Semiparametric Estimators for the Regression Coefficients in the Linear Transformation Competing Risks Models with Missing Cause of Failure


Abstract (Summary)
In many clinical studies, researchers are mainly interested in studying the effects of some prognostic factors on the hazard of failure from a specific cause while individuals may failure from multiple causes. This leads to a competing risks problem. Often, due to various reasons such as finite study duration, loss to follow-up, or withdrawal from the study, the time-to-failure is right-censored for some individuals. Although the proportional hazards model has been commonly used in analyzing survival data, there are circumstances where other models are more appropriate. Here we consider the class of linear transformation models that contains the proportional hazards model and the proportional odds model as special cases. Sometimes, patients are known to die but the cause of death is unavailable. It is well known that when cause of failure is missing, ignoring the observations with missing cause or treating them as censored may result in erroneous inferences. Under the Missing At Random assumption, we propose two methods to estimate the regression coefficients in the linear transformation models. The augmented inverse probability weighting method is highly efficient and doubly robust. In addition, it allows the possibility of using auxiliary covariates to model the missing mechanism. The multiple imputation method is very efficient, is straightforward and easy to implement and also allows for the use of auxiliary covariates. The asymptotic properties of these estimators are developed using theory of counting processes and semiparametric theory for missing data problems. Simulation studies demonstrate the relevance of the theory in finite samples. These methods are also illustrated using data from a breast cancer stage II clinical trial.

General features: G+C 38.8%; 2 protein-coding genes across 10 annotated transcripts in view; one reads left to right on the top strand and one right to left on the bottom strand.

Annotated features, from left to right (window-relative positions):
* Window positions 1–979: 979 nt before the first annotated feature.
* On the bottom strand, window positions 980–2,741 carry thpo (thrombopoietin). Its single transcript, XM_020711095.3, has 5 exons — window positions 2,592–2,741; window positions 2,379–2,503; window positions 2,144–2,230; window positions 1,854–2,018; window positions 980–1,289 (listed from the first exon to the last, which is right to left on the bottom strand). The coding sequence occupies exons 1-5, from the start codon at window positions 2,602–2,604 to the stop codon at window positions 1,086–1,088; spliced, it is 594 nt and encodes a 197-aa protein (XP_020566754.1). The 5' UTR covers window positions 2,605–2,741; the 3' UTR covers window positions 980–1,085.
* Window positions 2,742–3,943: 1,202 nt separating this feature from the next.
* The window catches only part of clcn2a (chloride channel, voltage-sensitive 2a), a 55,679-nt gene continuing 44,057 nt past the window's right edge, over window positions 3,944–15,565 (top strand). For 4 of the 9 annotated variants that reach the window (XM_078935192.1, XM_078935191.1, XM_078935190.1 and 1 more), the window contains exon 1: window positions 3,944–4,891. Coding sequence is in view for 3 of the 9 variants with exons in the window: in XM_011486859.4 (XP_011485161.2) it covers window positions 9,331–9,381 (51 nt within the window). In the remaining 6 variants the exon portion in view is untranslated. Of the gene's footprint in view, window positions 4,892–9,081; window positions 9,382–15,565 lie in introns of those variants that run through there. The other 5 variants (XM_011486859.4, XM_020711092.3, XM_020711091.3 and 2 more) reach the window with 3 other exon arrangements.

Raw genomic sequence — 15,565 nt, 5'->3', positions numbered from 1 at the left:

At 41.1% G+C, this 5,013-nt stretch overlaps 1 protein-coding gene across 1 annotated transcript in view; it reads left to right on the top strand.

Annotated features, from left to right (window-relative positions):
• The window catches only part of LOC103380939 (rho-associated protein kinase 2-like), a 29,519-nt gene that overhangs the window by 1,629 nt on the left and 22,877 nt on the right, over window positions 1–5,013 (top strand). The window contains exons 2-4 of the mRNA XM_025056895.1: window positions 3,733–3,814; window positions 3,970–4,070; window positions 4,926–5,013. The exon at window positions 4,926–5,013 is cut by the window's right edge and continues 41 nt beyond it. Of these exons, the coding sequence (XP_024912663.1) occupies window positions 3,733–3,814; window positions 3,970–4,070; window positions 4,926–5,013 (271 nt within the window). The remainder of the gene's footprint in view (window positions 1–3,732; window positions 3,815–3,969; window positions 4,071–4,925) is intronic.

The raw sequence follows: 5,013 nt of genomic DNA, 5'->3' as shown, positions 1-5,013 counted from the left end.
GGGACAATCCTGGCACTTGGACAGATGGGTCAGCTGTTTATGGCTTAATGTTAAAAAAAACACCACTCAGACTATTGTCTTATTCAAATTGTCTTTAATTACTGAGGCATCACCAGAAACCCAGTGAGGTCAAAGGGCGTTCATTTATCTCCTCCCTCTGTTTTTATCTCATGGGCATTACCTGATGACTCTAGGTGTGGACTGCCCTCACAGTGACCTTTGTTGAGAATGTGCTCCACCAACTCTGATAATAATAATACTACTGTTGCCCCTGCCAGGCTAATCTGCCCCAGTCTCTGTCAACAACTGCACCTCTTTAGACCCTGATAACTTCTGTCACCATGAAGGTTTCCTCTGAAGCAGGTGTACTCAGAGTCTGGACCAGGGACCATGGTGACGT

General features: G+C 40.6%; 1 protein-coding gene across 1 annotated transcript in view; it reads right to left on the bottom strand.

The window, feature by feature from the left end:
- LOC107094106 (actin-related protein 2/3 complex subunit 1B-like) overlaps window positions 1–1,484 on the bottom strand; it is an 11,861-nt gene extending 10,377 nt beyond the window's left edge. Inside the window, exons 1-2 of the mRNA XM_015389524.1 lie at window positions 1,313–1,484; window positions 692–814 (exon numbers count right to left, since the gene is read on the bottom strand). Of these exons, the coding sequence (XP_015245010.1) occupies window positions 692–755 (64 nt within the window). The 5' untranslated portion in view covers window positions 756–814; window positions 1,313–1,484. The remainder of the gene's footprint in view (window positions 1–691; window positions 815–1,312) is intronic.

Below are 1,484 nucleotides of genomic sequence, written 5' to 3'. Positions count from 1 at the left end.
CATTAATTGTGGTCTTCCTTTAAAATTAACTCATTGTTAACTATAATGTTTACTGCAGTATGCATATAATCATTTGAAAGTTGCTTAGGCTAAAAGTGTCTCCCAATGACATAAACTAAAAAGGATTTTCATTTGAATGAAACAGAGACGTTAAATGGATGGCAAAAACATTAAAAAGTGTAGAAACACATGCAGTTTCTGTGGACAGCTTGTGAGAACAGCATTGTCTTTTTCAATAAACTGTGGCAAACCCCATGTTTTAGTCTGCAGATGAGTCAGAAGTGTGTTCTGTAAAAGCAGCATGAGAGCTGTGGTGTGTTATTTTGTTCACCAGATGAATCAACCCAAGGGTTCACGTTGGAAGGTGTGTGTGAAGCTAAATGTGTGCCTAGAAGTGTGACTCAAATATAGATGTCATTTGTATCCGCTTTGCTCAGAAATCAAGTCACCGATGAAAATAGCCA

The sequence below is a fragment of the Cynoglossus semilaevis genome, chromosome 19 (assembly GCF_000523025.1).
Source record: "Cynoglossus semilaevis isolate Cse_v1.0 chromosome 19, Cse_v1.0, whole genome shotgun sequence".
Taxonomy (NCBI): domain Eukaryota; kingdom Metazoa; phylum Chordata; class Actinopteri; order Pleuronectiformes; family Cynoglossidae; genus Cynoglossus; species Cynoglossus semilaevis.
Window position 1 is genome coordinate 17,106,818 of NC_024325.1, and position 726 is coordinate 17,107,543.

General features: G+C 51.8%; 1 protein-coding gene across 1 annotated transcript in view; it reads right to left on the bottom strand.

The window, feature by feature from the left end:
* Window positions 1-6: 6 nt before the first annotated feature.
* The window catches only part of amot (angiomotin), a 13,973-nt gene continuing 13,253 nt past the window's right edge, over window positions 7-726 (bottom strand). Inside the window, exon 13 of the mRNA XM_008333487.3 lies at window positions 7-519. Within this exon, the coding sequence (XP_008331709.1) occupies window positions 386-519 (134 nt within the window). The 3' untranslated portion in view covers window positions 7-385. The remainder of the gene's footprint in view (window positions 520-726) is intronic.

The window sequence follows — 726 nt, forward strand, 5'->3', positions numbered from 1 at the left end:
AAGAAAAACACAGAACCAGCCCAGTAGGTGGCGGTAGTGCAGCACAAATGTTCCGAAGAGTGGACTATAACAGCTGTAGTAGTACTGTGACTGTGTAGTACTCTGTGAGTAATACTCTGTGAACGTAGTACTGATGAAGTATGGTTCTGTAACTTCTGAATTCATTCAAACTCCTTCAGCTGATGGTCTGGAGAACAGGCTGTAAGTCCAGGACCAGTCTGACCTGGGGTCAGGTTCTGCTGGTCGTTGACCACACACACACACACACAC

Bibliographical Information:

Advisor:Marie Davidian; Zhang Daowen; Lu Wenbin; Anastasios A. Tsiatis

School:North Carolina State University

School Location:USA - North Carolina

Source Type:Master's Thesis



Date of Publication:06/01/2005

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